February is the month that New Year's resolutions -- the most common of which are to get waistlines and finances in shape -- fall apart, experts said.
"The gym is full in January, but it's already clearing out," said Mark Wilson, financial planner with Tarbox Equity in Newport Beach. "People decide it's too much work and they give up."
Financial resolutions don't have to be difficult and complicated. There are easy ways to get finances in order, planners say, including the following:
* Write goals. Whether the goal is to lose 5 pounds or add $5,000 to emergency savings, the chance of making it happen rises exponentially when it's written down, said Mark Brown, a financial advisor with Brown & Tedstrom in Denver. Brown suggests that the whole family get involved, because many financial goals are shared.
* Protect dependents. Although most Americans are good about buying adequate auto and homeowner's insurance coverage, too few have contemplated their life insurance needs. But people with young children or dependent spouses need insurance to cover the financial needs of their family, if something were to happen to them, Wilson said.
How much is enough? Bob Birgen, a financial advisor with FFR Advisory in Diamond Bar, has a simple rule of thumb: Divide the wage earner's after-tax income by a reasonable rate of return -- say 5%. The result is the amount the family would need to have invested to replace the wage earner's income without dipping into principal.
So if you have $50,000 in annual income, divide that by 5% and you get $1 million -- and that's the size policy you would need.
Birgen's calculation usually results in a life insurance number that errs on the high side, he acknowledges. But term insurance policies are cheap for those who are young and have the biggest need, so there's not much wasted. A $1-million policy might cost $500 to $1,000 annually for a 35-year-old, for instance.
Wilson advises consumers to buy "level-premium" term, which offers a fixed rate for a set period ranging from five to 30 years. That ensures that the cost of the policy won't rise, even if the policyholder becomes sick.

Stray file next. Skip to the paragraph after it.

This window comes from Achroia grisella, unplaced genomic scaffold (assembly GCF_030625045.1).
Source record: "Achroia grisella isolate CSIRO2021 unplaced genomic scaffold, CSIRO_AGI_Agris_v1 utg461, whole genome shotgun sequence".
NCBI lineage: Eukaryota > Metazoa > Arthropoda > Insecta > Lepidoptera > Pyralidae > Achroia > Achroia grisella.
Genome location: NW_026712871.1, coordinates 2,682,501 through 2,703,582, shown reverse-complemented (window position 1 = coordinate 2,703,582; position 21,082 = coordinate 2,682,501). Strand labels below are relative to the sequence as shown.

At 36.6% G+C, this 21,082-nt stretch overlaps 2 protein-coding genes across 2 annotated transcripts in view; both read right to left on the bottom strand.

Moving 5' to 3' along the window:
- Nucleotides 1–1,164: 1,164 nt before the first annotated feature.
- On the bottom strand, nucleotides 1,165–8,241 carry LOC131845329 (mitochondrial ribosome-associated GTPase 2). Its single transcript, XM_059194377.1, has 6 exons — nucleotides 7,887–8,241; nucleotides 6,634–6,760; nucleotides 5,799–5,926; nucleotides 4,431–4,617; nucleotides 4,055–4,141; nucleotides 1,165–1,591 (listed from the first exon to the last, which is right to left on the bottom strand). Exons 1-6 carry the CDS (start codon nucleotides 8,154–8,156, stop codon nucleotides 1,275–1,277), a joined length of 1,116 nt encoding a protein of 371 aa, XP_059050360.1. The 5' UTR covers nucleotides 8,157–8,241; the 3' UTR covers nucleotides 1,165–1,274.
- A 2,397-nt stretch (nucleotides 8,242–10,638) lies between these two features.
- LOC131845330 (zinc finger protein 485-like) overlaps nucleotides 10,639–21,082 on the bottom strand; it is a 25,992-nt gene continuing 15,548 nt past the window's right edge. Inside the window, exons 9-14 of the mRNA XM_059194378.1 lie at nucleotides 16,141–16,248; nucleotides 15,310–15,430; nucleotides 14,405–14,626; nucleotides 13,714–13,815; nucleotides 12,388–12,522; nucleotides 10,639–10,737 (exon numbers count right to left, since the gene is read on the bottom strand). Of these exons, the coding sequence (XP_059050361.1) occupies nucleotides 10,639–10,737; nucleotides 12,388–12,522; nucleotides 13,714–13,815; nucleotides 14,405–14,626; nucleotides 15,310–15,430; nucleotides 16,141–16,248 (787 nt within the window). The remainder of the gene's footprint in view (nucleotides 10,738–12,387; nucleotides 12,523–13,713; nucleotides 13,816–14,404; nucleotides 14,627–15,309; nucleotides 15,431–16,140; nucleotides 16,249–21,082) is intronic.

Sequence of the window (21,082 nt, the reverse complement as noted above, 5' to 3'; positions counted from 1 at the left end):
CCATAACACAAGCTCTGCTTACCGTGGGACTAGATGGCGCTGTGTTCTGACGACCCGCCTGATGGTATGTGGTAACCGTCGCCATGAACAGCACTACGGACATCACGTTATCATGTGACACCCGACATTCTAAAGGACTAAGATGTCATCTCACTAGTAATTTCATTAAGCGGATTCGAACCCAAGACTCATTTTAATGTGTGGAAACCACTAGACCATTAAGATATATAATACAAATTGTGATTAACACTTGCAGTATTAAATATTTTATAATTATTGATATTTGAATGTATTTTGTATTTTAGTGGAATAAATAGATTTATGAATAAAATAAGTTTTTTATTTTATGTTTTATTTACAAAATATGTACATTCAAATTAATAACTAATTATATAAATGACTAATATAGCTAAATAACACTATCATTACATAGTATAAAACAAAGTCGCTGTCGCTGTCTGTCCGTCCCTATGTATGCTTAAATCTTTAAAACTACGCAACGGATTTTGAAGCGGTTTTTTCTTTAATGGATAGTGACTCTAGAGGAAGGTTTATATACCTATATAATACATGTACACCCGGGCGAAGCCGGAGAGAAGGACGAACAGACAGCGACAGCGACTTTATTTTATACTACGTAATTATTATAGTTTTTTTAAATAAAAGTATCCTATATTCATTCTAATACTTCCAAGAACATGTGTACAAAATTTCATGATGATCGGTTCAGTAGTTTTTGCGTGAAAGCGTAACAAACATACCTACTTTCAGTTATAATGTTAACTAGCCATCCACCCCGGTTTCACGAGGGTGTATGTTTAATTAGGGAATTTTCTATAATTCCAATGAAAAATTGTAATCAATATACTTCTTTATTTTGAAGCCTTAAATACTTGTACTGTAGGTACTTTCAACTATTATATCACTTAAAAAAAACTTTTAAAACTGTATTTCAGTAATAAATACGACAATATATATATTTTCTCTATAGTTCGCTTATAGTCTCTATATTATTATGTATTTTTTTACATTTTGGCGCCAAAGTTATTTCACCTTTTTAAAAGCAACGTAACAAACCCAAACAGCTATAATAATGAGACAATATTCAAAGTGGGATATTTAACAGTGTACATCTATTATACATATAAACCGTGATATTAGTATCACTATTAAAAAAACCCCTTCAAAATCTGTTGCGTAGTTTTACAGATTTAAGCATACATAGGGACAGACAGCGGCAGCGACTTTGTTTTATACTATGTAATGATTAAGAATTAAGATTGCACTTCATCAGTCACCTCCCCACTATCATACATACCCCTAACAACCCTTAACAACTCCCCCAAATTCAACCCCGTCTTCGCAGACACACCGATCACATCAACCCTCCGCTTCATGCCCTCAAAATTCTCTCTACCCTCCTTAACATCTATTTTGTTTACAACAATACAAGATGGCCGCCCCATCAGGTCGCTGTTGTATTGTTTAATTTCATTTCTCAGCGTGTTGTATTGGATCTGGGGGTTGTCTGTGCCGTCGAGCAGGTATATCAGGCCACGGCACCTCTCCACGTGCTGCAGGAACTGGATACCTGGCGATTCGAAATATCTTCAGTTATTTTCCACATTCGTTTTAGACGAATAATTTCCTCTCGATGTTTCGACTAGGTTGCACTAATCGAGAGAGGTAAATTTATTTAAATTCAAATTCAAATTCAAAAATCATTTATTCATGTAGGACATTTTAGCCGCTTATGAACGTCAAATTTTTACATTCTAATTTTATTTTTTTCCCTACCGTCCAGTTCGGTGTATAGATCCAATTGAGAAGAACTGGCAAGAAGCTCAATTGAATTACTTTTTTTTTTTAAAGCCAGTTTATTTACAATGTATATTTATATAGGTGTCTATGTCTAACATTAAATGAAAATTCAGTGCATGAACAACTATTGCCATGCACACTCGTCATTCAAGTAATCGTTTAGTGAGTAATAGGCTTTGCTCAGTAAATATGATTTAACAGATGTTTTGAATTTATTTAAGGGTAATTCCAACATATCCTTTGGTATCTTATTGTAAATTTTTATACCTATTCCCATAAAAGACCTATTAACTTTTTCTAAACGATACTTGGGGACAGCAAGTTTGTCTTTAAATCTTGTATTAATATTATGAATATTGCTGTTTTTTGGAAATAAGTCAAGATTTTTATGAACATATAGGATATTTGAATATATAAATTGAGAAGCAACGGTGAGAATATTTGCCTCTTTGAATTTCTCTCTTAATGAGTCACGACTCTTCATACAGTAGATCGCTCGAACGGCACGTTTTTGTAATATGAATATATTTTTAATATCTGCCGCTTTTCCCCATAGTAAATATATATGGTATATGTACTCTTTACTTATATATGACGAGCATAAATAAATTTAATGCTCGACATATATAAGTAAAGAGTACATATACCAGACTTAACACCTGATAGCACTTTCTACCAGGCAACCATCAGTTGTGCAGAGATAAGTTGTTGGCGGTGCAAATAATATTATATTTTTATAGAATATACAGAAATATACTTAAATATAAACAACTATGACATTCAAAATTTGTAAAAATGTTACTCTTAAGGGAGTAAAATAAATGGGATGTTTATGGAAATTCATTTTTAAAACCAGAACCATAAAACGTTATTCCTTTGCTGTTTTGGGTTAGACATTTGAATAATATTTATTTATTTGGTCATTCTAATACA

Several insurance quote services operate on the Web, making it easy for consumers to compare prices. One good option: www.accuquote.com.
* Boost 401(k) contributions. The typical employee never changes the percentage of income contributed to a plan, even as income rises, experts said. And yet as income rises, the tax deductions received for 401(k) contributions become increasingly valuable, Brown said. Brown suggests that employees increase their contributions until they hit the maximum allowed -- or until they can't afford more.
* Check your credit. Californians now have access to free credit reports by calling (877) 322-8228 or by placing their requests at the website www.annualcreditreport.com. Wilson thinks a quick check is advisable because millions of people are hit by identity theft each year, which allows the perpetrators to take out credit in the victim's name. Often victims learn about it after their credit has been ruined by the thief, and then it can take months to correct. By checking a credit report at least once annually, consumers can spot inaccurate items and potentially head off a thief.
* Control credit cards. The best way to handle credit cards is to use them for convenience but pay them off each month, Wilson said. Those who do that never pay interest, so they don't have to worry about the rate on their card. These individuals would be wise to secure a rebate card, which would actually pay the consumer to use it.
People who maintain a revolving balance need a low-interest card. They ought to consider taking a low-rate balance transfer offer and then keep two cards. Use one for new charges that can be easily paid off. The other should be used to lower the rate on the revolving balance. But because low-rate deals are usually temporary, try to pay more than the minimums each month so that the balance will expire before the low rate.
A good source for credit card deals is www.cardtrak.com.
* Make saving automatic. Need to build an emergency fund or save for some other goal? The easiest way to do it is to set up an automatic investment plan with a bank, broker or mutual fund, Brown said. These plans can take as little as $25 a month out of your checking account, they're easy to set up, and once they're going the consumer rarely misses the cash that's building up in savings.
* Reduce the mortgage. Paying a little extra against the mortgage each month will pay off the loan faster and save thousands of dollars in interest. Few people have the tenacity to do it, so Brown suggests that homeowners accept the biweekly mortgage payment plan that's probably offered by their lender.